• The Tom and Jerry/Grape Ape/Mumbly Show (September 11, 1976 – November 27, 1976, ABC Saturday 8:00-9:00 AM) (rerun of Tom and Jerry and Grape Ape)
  • The Tom and Jerry/Mumbly Show (December 4, 1976 – September 3, 1977, ABC Saturday 8:00-8:30 AM) (rerun)
  • The Mumbly Cartoon Show (international reruns)

Episodes[edit]

No. Title Original air date Production
code
1 "Fleetfeet Versus Flat Foot" September 11, 1976 85-1
2 "The Great Hot Car Heist" September 18, 1976 85-2
3 "The Magical Madcap Caper" September 25, 1976 85-3
4 "The Big Breakout Bust" October 2, 1976 85-4
5 "The Return of Bing Bong" October 9, 1976 85-5
6 "The Super-Dooper Super Cop" October 16, 1976 85-6
7 "The Big Ox Bust" October 23, 1976 85-7
8 "The Great Graffiti Gambit" October 30, 1976 85-8
9 "Taking Stock" November 6, 1976 85-9
10 "The Littermugg" November 13, 1976 85-10
11 "The Perils of the Purple Baron" November 20, 1976 85-11
12 "The Fatbeard the Pirate Fracas" November 25, 1976* 85-12
13 "The Big Snow Foot Snow Job" November 27, 1976 85-13
14 "Sherlock's Badder Brudder" December 4, 1976 85-14
15 "The UFO's a No-No" December 11, 1976 85-15
16 "Hyde and Seek" December 18, 1976 85-16

* Telecast at Noon (EST), Thursday afternoon, November 25, 1976, a Thanksgiving, as part of ABC's Thanksgiving Funshine Festival.

Production credits[edit]

  • EXECUTIVE PRODUCERS: Joseph Barbera and William Hanna
  • PRODUCER: William L. Hendricks
  • DIRECTORS: Charles A. Nichols
  • CREATIVE PRODUCER: Iwao Takamoto
  • ASSOCIATE PRODUCER: Alex Lovy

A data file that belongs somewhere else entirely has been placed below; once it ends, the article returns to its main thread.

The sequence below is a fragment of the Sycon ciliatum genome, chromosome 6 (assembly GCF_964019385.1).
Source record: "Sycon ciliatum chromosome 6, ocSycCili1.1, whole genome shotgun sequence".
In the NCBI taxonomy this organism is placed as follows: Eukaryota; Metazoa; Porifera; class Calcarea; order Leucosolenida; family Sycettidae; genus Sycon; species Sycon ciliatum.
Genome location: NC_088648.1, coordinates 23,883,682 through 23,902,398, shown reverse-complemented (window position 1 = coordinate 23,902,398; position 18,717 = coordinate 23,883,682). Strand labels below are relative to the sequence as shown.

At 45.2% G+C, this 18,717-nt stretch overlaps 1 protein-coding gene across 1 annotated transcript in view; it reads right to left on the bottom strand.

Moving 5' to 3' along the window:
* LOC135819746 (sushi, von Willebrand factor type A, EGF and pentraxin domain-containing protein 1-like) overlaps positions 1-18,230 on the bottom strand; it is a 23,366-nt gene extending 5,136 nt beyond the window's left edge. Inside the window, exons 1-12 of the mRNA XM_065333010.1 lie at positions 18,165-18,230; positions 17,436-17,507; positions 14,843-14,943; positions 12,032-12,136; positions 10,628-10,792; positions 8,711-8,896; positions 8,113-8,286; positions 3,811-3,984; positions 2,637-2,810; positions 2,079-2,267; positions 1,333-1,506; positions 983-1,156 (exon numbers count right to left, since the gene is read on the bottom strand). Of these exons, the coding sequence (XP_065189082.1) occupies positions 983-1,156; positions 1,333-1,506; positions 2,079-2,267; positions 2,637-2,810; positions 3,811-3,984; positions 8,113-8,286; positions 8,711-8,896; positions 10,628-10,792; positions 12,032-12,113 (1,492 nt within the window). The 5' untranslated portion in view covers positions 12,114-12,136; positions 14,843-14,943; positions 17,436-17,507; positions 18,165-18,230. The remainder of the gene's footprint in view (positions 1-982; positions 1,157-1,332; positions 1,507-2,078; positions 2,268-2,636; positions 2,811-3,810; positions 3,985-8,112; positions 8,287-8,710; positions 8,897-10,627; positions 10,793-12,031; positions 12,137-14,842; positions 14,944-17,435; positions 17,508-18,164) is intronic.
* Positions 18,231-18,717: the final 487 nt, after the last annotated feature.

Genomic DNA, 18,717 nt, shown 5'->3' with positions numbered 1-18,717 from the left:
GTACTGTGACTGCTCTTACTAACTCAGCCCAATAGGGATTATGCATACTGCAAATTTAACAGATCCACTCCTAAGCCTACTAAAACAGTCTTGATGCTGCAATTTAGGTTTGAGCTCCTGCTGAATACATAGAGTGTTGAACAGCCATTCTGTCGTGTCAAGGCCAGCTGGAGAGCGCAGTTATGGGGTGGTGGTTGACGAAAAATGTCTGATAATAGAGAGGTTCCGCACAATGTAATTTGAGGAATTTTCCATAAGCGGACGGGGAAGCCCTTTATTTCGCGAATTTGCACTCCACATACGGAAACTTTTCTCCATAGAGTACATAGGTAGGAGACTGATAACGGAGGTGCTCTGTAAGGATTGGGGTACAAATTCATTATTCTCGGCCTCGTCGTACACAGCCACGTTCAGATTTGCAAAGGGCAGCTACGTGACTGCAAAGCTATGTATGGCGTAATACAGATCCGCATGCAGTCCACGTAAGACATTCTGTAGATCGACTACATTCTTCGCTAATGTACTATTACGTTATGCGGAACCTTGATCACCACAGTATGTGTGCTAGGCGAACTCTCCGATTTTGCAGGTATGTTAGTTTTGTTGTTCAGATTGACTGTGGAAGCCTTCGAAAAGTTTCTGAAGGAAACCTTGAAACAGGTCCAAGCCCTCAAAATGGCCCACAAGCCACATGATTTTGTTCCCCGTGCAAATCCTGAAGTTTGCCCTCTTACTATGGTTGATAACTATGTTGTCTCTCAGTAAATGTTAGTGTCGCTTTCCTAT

• STORY: Bill Ackerman, Larz Bourne, Tom Dagenais, Alan Dinehart, Cal Howard, Don Jurwich, Joel Kane, Dick Kinney, Frank Ridgeway
  • RECORDING DIRECTORS: Wally Burr, Alex Lovy
  • STORYBOARD DIRECTION: Tom Dagenais, Howard Post, Art Scott, Don Sheppard, Paul Sommer
  • VOICE CHARACTERIZATIONS: Norman Alden, Henry Corden, Joan Gerber, Kathy Gori, Virginia Gregg, Bob Holt, Allan Melvin, Don Messick, Alan Oppenheimer, Joe E. Ross, Hal Smith, John Stephenson, Jean Vander Pyl, Janet Waldo, Lennie Weinrib, Frank Welker
  • PRODUCTION DESIGN: Bob Singer
  • CHARACTER DESIGN: Marty Murphy
  • PRODUCTION SUPERVISOR: Victor O. Schipek
  • GRAPHICS: Iraj Paran
  • MUSICAL DIRECTOR: Hoyt Curtin
  • MUSICAL SUPERVISOR: Paul DeKorte
  • LAYOUT: John Ahern, Ed Benedict, Jaime Diaz, Hak Ficq, Owen Fitzgerald, Bob Givens, Mo Gollub, David Hanan, Gary Hoffman, Jack Huber, Larry Huber, Alex Ignatiev, Ray Jacobs, Homer Jonas, Lin Larsen, Warren Marshall, Greg Nocon, Tony Rivera, Linda Rowley, Bob Singer, Terry Slade, Al Wilson, Donna Zeller
  • ANIMATION SUPERVISORS: Ed Barge, Bill Keil
  • ANIMATION: Carlos Alfonso, Ed Barge, Ted Bonnicksen, O.E. Callahan, Lars Calonius, Rudy Cataldi, Steve Clark, Jim Davis, Bob Goe, Laverne Harding, Bill Hutten, Volus Jones, Ed Love, Tony Love, Norm McCabe, Ken Muse, Margaret Nichols, Bill Nunes, Don Patterson, Juan Pina, Tom Ray, Veve Risto, Jay Sarbry, Ed Solomon, Ken Southworth, Dave Tendlar, Dick Thompson, Carlo Vinci, Xenia
  • BACKGROUNDS: Bob Abrams, John Currin, Dennis Derrell, Robert Gentle, Al Gmuer, Richard Khim, Bob McIntosh, Fernando Montealegre, Bill Proctor, Dennis Venizelos
  • TECHNICAL SUPERVISOR: Frank Paiker
  • CHECKING AND SCENE PLANNING: Evelyn Sherwood
  • INK AND PAINT SUPERVISOR: Billie Kerns
  • XEROGRAPHY: Robert "Tiger" West, Star Wirth
  • SOUND DIRECTION: Richard Olson, Bill Getty
  • SUPERVISING FILM EDITORS: Larry Cowan, Chip Yaras
  • FILM EDITORS: Donald A. Douglas, Hal Geer
  • MUSIC EDITORS: Pat Foley, Greg Watson
  • EFFECTS EDITORS: Richard Allen, Terry Moore
  • NEGATIVE CONSULTANT: William E. DeBoer
  • POST-PRODUCTION SUPERVISOR: Joed Eaton
  • CAMERA: George Epperson, Charles Flekal, John Curtis Hall, Ron Jackson, Jerry Smith, Norman Stainback, Roy Wade, Dennis Weaver
  • PRODUCTION MANAGER: Jayne Barbera
  • A HANNA-BARBERA PRODUCTION
  • RCA Sound Recording
  • This Picture Made Under the Jurisdiction of IATSE-IA Affiliated with A.F.L.-C.I.O.
  • Copyright © 1977 by Hanna-Barbera Productions, Inc. All Rights Reserved

External links[edit]